The first settlements on these islands were established during the reign of Cheraman Perumal- the last king of Kerala during the fourth century A.D. He converted to Islam at the behest of Arab traders who frequented his capital of Kodungalloor to trade in spices. Without informing his court, Cheraman Perumal undertook a secret pilgrimage to the holy city of Mecca. When his disappearance was discovered, search parties in sailing boats set out to find him. One of these sailing boats of the Raja of Cannannore was caught in a fierce storm and was wrecked on the coral reefs off the island of Bangaram . The sailors swam ashore to Bangaram and later landed on the nearby island of Agatti. When the weather improved, they returned to the mainland sighting other islands of Lakshadweep on the way. After their return, another party of sailors and soldiers discovered and settled down on the island of Amini.
Islam came to these islands in the 7th century A.D. when St Ubaidullah, a muslim saint and a disciple of Prophet Mohammed was shipwrecked near Lakshadweep. He started propagating Islam in the island of Amini. Though the local population was initially hostile to him, he started gaining followers gradually. He married a local woman, Hameedat Beebi and traveled to the other islands preaching Islam among the islanders. He died on the island of Andrott where he was buried. Today, the tomb of Hazrat Ubaidullah in Andrott is considered as sacred.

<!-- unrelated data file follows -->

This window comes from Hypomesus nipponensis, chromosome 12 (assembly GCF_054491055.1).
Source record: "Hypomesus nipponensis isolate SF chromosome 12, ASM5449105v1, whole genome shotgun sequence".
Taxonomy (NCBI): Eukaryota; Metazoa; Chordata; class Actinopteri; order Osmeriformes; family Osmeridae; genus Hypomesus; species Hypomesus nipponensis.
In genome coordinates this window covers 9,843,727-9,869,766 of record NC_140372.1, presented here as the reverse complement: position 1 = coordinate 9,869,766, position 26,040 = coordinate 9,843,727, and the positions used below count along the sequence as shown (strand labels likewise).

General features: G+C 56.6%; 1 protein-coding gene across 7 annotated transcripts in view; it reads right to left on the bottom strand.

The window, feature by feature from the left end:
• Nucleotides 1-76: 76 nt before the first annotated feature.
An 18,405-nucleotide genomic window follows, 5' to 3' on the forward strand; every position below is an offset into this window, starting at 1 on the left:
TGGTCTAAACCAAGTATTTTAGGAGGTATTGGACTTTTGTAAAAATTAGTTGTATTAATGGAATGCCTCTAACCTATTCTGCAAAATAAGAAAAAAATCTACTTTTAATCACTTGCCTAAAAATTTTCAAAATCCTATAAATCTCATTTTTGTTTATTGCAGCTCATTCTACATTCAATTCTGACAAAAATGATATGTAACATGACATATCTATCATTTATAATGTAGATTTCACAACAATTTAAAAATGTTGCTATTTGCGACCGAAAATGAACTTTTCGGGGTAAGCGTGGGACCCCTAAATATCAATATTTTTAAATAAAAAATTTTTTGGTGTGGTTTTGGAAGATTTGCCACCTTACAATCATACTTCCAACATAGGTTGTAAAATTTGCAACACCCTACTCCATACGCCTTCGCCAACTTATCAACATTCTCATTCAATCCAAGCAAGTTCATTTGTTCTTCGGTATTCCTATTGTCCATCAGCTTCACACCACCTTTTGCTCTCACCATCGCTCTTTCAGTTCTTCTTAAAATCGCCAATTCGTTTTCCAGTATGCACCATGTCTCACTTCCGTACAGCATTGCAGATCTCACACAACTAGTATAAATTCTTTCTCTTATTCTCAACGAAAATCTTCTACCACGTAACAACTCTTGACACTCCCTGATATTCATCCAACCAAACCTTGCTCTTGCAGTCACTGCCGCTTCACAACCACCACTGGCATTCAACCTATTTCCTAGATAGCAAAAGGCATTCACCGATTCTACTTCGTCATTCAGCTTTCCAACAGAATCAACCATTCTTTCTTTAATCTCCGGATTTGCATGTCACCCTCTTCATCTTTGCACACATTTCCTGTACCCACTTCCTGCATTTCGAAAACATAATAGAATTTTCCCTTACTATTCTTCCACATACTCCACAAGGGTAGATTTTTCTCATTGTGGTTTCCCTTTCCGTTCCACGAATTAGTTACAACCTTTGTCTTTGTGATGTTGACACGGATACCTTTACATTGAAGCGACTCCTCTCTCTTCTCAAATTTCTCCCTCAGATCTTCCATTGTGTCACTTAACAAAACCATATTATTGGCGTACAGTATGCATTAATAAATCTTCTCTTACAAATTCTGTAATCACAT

Foreigners and Freedom
The Portuguese landed in Amini in the 16th century and traded in the local produce of coir rope for use on board their ships. However, they did not remain in Amini and soon departed to the mainland.
The sovereignty of the islands remained with the Hindu Raja of Chirakkal for several years, though the population was predominantly Muslim. Around the middle of the 16th century, the administrative control of the islands passed on to the Muslim House of Arakkal of Cannannore. The Arakkal rulers were oppressive and the islanders petitioned Tippu Sultan of Mangalore in 1783 to take over control. Tippu Sultan held friendly negotiations with the Beebi of Arakkal and five islands came under his administration. After the defeat of Tippu Sultan in 1799 in the Battle of Srirangapatnam, the islands came under the British East India Company. In 1854, the remaining islands were also taken over by the British.
The British brought in the Lakshadweep Regulation in 1912, which gave limited judicial power to the Amins (Chieftains) of these islands. After Indian independence, Lakshadweep was formed into a Union Territory in 1956 and was renamed from Lacadives Minicoy and Amindivi Islands to Lakshadweep in 1973.